Canada threatens to play hardball with Trump over lumber tariffs
Trade relations will not be easy-going after the US imposed 20 percent tariffs on Canadian lumber, warned Canadian Foreign Minister Chrystia Freeland.
"When it comes to defending Canada's economic interests, we're going to play hard," Freeland told CNN on Tuesday.
"We're nice guys: Politeness is something we believe is a national virtue, but it's not an accident that hockey is our national sport," she said.
US President Donald Trump told reporters that given America has the trade deficit [over $500 billion], he is not afraid of any trade war.
On Monday, the US Department of Commerce announced the Trump administration would impose a 20 percent tariff on Canadian softwood lumber, including specific tariffs for five Canadian lumber firms that range from three to 24 percent.
Secretary of Commerce Wilbur Ross told reporters Canada wasn't being a "good neighbor," accusing the country of “dumping lumber” on the US market.
The US lumber industry has argued for decades that because most Canadian timber is harvested on Crown lands, and the way provincial governments manage and set prices results in cheaper lumber.
An investigation by the Commerce Department has concluded that Canadian authorities subsidize timber companies to help them sell to the US at lower prices.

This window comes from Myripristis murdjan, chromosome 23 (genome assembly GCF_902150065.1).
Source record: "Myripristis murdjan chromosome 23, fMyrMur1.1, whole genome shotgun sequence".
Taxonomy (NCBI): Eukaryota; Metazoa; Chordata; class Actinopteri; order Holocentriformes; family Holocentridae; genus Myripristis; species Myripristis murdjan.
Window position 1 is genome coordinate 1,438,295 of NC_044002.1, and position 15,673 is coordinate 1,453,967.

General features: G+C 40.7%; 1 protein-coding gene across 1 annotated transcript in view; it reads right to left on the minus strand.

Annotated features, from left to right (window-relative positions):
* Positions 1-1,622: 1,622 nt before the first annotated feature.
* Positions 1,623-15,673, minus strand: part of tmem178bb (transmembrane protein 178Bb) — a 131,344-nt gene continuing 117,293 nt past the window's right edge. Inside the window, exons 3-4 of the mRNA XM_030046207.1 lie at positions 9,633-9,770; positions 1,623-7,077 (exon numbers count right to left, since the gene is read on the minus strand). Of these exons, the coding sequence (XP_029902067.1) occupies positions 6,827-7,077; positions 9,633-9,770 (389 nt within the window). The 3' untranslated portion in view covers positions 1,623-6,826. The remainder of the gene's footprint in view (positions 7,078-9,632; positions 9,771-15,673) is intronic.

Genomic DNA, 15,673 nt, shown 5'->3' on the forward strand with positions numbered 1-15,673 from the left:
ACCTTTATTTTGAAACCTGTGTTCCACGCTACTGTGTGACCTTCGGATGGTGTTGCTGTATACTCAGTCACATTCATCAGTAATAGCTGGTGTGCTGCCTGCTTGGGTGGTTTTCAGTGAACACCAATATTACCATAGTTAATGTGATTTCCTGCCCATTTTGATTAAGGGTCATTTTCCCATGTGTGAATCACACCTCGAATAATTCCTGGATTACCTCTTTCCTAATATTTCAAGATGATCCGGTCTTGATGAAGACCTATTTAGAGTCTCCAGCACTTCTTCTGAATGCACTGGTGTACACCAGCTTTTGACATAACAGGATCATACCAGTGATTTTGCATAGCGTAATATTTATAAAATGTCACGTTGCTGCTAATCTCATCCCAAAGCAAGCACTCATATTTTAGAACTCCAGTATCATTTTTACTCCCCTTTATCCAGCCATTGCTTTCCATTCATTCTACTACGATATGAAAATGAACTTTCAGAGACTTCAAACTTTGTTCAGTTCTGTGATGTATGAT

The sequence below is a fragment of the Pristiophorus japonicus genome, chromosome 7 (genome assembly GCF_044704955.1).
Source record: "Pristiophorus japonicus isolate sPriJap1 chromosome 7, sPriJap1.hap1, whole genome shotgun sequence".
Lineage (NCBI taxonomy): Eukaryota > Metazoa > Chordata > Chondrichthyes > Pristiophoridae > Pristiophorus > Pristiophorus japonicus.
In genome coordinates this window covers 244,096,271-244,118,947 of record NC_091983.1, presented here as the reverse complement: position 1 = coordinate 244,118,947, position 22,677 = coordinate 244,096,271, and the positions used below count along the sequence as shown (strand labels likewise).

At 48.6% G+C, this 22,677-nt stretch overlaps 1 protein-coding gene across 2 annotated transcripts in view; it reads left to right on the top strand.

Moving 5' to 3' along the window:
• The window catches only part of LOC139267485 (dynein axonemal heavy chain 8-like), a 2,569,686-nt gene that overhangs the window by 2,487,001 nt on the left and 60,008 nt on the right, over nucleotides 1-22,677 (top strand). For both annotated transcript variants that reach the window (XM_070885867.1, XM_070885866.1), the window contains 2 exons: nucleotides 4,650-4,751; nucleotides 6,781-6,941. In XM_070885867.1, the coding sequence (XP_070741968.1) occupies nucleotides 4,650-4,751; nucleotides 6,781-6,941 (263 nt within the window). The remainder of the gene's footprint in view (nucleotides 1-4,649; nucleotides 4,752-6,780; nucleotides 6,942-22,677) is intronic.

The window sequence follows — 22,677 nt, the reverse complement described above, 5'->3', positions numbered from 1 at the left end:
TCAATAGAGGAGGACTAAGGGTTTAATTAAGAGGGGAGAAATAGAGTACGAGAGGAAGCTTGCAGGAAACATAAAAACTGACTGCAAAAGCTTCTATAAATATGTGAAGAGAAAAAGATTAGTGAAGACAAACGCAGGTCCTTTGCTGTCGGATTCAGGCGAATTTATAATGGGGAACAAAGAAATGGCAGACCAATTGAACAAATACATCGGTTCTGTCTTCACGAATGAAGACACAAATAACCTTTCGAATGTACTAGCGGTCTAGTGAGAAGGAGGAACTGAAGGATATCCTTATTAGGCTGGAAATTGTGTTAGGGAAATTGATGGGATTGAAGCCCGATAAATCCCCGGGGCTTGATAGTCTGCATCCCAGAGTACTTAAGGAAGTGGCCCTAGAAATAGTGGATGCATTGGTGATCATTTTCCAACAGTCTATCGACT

In the past, US Presidents George W. Bush and Barack Obama also imposed temporary tariffs on Canadian lumber.
The decision by the Trump administration came after failed talks to cut Canadian tariffs on US dairy products, which are 270 percent. This helps Canada to increase domestic prices and keep American and other countries’ produce out of the country.
However, when Canada' s supply management was introduced in the late 1960’s, it had 140,000 dairy farms. Now it has fewer than 12,000, but Canadian authorities are still voting to support the protectionist measure.
"Canada has made business for our dairy farmers in Wisconsin and other border states very difficult. We will not stand for this. Watch!" Trump tweeted Tuesday morning before the announcement.
The United States, Canada, and Mexico are expected to start renegotiating the North American Free Trade Agreement (NAFTA), which was signed in 1992 and defines trade between the countries.